Archive

Archive for June, 2010

The state of minorities in Hollywood

June 26th, 2010

“It’s not a mystery. It’s pretty blatant,” says Carlos de Jesus, director of NYU’s Future Filmmakers Workshop. “The film industry has been dominated, especially at the upper echelons, by white males.”

The statistics for minorities are grimmer than for women: I couldn’t find any online. If you know of any sources, please let me know. Here are a couple of articles that I did find. However they’re not even from the last year:

http://www.npr.org/blogs/visibleman/2008/08/minorities_get_little_respect_1.html

http://diverseeducation.com/article/7441/flocking-to-film-school-minorities-and-the-film-industry.html

http://www.newenglandfilm.com/news/archives/99january/womeninfilm.htm

This article tackles TV and video games with the same dismal results:

http://www.media-awareness.ca/english/issues/stereotyping/ethnics_and_minorities/minorities_entertainment.cfm

But let’s get the latest statistics and hopefully see some improvement!

History/research, Jobs

The state of women in Hollywood

June 24th, 2010

Here are the depressing, er, challenging statistics for 2009:

Box Office
Stats from Motion Picture Association of America

  • 113 million female moviegoers bought 55% of the tickets.
  • 104 million men bought 45% of the tickets.

Behind the Scenes
Stats from Center for the Study of Women in TV and Film, San Diego State U

Women

  • directed 7% of the top 250 grossing films.
  • wrote 8% of the top 250 grossing films.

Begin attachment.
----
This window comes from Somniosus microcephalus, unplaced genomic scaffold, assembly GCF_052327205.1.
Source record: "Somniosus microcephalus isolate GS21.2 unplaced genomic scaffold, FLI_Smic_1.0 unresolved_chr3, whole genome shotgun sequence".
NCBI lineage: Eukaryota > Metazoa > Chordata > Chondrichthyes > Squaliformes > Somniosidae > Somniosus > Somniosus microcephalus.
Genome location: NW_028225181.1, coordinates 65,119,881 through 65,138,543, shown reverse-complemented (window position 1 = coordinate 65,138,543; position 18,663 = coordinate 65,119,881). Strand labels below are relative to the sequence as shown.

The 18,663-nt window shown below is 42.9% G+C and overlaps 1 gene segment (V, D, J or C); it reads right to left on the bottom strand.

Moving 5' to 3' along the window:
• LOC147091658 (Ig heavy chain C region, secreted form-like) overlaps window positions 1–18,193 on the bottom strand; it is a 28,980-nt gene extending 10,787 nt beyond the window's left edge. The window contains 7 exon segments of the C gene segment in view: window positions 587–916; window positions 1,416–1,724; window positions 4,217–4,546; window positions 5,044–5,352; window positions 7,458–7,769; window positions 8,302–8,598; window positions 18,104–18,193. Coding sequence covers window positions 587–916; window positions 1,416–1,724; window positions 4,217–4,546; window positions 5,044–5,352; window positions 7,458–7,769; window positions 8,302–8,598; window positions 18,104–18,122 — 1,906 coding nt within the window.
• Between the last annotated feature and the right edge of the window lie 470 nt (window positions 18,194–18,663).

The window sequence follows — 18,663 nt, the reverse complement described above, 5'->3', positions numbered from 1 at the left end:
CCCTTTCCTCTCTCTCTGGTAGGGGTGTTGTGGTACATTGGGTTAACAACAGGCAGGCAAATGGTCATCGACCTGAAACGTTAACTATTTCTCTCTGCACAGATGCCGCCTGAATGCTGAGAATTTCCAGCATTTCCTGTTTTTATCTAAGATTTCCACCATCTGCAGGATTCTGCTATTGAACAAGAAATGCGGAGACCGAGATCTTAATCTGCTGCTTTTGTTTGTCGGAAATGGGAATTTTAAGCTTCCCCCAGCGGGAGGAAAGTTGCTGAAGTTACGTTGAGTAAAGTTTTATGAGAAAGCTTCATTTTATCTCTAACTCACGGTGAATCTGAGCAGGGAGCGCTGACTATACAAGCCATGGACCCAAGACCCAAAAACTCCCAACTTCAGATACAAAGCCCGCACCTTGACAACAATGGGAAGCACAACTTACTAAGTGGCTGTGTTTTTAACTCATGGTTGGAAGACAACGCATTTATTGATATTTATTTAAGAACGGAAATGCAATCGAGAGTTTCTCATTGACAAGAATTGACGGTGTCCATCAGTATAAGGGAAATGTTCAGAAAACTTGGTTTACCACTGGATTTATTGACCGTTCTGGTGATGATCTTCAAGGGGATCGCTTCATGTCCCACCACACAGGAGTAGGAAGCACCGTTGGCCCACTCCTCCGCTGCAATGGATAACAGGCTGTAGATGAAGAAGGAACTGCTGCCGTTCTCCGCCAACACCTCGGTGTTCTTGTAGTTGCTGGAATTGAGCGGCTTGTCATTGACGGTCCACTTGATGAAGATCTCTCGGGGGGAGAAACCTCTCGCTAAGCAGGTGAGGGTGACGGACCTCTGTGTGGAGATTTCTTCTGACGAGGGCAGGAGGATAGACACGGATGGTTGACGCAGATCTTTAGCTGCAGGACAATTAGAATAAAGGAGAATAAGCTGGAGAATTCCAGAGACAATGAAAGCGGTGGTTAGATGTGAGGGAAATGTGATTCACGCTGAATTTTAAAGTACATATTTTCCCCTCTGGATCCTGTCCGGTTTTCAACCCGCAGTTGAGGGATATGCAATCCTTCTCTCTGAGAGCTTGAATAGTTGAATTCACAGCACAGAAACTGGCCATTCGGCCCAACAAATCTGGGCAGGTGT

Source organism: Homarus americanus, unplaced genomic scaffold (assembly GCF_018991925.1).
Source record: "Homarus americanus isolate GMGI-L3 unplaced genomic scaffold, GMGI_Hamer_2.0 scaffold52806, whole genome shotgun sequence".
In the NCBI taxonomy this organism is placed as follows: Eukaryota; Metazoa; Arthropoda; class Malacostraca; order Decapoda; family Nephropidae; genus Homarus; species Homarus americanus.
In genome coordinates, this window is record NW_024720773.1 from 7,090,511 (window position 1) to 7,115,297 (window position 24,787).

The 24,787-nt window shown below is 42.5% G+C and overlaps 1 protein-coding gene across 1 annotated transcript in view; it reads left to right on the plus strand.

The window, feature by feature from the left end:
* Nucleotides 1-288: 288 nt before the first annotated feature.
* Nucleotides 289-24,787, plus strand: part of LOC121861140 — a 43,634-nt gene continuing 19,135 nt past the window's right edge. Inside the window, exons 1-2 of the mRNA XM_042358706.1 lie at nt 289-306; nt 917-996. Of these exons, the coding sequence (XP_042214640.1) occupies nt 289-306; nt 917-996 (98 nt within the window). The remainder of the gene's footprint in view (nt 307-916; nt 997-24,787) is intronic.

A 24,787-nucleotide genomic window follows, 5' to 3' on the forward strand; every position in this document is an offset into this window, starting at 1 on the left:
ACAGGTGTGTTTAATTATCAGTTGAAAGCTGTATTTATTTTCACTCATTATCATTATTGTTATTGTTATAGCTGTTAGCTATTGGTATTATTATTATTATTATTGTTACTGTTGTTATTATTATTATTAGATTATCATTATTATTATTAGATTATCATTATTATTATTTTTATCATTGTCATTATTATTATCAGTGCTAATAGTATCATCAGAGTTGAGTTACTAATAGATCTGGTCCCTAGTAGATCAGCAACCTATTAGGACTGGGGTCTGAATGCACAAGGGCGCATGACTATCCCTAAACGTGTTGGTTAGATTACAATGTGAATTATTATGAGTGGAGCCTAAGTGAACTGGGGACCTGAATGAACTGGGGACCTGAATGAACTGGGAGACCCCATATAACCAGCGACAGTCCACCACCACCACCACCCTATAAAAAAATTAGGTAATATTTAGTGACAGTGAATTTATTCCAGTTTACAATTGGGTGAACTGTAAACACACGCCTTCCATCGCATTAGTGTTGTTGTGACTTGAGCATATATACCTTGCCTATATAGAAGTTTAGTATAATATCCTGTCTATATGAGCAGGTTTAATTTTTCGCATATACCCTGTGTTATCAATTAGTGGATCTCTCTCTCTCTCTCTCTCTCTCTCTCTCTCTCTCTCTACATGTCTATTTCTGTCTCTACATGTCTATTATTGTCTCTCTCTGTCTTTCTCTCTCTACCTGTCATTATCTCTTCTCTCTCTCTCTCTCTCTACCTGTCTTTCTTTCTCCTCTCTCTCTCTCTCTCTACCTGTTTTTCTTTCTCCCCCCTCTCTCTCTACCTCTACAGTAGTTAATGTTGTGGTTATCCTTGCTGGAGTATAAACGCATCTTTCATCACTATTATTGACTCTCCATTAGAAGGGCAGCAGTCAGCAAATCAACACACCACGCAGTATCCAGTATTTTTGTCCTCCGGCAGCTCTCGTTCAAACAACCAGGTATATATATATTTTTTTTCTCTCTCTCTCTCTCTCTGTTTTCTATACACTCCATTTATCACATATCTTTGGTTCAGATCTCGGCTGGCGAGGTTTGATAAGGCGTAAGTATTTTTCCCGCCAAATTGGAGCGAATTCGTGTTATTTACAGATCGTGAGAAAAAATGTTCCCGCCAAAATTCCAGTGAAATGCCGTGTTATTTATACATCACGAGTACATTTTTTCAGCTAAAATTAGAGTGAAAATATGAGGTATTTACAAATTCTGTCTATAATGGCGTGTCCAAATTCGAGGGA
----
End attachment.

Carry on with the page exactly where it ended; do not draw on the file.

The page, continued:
• comprised
    • 17% of all executive producers
    • 23% of all producers
    • 18% of all editors
    • 2% of all cinematographers

Womencentric Films
Stats from Box Office Mojo

  • 2 of the top 10 grossing films
  • 9 of the top 50 grossing films (two of these are animated – The Princess and the Frog, Coraline);
  • 18 of the top 100 grossing films;
  • 26 of the top 150 grossing films

Relationship between women behind the scenes and on-screen
Stats from -Boxed In: Women On Screen and Behind the Scenes in the 2003-04 Prime-time Season, by Martha Lauzen

  • Women working behind the scenes influenced the number of on-screen women. When a program had no female creators, females accounted for 40% of all characters. However, when a program employed at least one woman creator, females comprised 45% of all characters.

More statistics at http://womenandhollywood.com/statistics-on-women-and-hollywood/

Help!

Woman Make Movies exists to overcome these harsh realities. The site has resources as well as statistics to help empower women to be filmmakers and make their movies.

History/research, Jobs

The Life of Monty Python’s Flying Circus – Part 2

June 17th, 2010

This post concludes my report on my evening at the TV Academy where part of IFC’s six hour docu-series on Monty Python was screened followed by a panel discussion with Python actors and filmmakers involved.

What struck me was the scrappiness of this irreverent band of brothers and how hard they worked at experimenting and creating all the loony, slyly subversive skits and movies that so many of us love to play and replay.

Show expectations

Monty Python’s Flying Circus ran on PBS from 1969-1974. Eric Idle recalled, “It wasn’t promoted, sold, or hyped so kids could find it. It was subversive [so they found it].”

“We were never sure anyone was going to laugh at what we did,” Terry Jones stated.

When moderator Pete Hammond asked why the show is so long lasting and still fresh, Idle responded, “It followed a period of political satire so it had to be generic.”

Pythons on comedy

Idle made a series of observations:

”Comedy is about telling the right thing at the wrong time.”

“If you’re an actor you’re always playing something that isn’t you. I’ve been sheep, fish, women.”